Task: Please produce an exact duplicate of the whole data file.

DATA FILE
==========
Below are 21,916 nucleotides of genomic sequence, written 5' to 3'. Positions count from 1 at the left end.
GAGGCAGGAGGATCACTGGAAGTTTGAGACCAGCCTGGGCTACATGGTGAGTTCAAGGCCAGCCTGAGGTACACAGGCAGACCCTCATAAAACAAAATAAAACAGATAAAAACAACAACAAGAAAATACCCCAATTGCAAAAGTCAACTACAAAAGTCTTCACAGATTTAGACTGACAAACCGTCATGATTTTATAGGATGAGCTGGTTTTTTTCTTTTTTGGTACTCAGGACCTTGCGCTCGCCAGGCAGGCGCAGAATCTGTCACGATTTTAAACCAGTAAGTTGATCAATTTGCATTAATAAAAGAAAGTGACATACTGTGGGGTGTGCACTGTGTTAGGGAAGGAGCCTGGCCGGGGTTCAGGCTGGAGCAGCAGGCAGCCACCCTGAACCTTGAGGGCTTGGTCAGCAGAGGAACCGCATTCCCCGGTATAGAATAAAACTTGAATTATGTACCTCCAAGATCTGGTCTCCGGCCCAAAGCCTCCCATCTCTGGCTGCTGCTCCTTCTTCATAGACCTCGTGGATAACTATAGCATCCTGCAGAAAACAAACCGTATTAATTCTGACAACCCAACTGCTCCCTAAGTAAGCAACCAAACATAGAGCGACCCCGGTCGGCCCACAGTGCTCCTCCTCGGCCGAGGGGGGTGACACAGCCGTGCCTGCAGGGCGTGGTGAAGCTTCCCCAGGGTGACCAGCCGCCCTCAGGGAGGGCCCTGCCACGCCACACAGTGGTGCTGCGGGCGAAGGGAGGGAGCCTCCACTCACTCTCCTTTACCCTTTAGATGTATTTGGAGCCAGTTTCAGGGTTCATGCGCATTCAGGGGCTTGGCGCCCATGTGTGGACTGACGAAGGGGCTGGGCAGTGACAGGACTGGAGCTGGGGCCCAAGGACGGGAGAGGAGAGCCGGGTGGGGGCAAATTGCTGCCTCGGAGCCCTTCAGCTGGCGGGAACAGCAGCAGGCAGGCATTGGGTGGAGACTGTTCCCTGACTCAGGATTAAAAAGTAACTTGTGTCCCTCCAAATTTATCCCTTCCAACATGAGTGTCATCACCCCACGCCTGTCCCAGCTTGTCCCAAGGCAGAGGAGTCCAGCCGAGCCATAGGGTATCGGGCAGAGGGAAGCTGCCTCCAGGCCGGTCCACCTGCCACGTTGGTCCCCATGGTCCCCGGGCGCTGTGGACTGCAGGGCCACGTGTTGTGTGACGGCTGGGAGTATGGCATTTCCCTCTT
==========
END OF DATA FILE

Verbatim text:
Below are 21,916 nucleotides of genomic sequence, written 5' to 3'. Positions count from 1 at the left end.
GAGGCAGGAGGATCACTGGAAGTTTGAGACCAGCCTGGGCTACATGGTGAGTTCAAGGCCAGCCTGAGGTACACAGGCAGACCCTCATAAAACAAAATAAAACAGATAAAAACAACAACAAGAAAATACCCCAATTGCAAAAGTCAACTACAAAAGTCTTCACAGATTTAGACTGACAAACCGTCATGATTTTATAGGATGAGCTGGTTTTTTTCTTTTTTGGTACTCAGGACCTTGCGCTCGCCAGGCAGGCGCAGAATCTGTCACGATTTTAAACCAGTAAGTTGATCAATTTGCATTAATAAAAGAAAGTGACATACTGTGGGGTGTGCACTGTGTTAGGGAAGGAGCCTGGCCGGGGTTCAGGCTGGAGCAGCAGGCAGCCACCCTGAACCTTGAGGGCTTGGTCAGCAGAGGAACCGCATTCCCCGGTATAGAATAAAACTTGAATTATGTACCTCCAAGATCTGGTCTCCGGCCCAAAGCCTCCCATCTCTGGCTGCTGCTCCTTCTTCATAGACCTCGTGGATAACTATAGCATCCTGCAGAAAACAAACCGTATTAATTCTGACAACCCAACTGCTCCCTAAGTAAGCAACCAAACATAGAGCGACCCCGGTCGGCCCACAGTGCTCCTCCTCGGCCGAGGGGGGTGACACAGCCGTGCCTGCAGGGCGTGGTGAAGCTTCCCCAGGGTGACCAGCCGCCCTCAGGGAGGGCCCTGCCACGCCACACAGTGGTGCTGCGGGCGAAGGGAGGGAGCCTCCACTCACTCTCCTTTACCCTTTAGATGTATTTGGAGCCAGTTTCAGGGTTCATGCGCATTCAGGGGCTTGGCGCCCATGTGTGGACTGACGAAGGGGCTGGGCAGTGACAGGACTGGAGCTGGGGCCCAAGGACGGGAGAGGAGAGCCGGGTGGGGGCAAATTGCTGCCTCGGAGCCCTTCAGCTGGCGGGAACAGCAGCAGGCAGGCATTGGGTGGAGACTGTTCCCTGACTCAGGATTAAAAAGTAACTTGTGTCCCTCCAAATTTATCCCTTCCAACATGAGTGTCATCACCCCACGCCTGTCCCAGCTTGTCCCAAGGCAGAGGAGTCCAGCCGAGCCATAGGGTATCGGGCAGAGGGAAGCTGCCTCCAGGCCGGTCCACCTGCCACGTTGGTCCCCATGGTCCCCGGGCGCTGTGGACTGCAGGGCCACGTGTTGTGTGACGGCTGGGAGTATGGCATTTCCCTCTT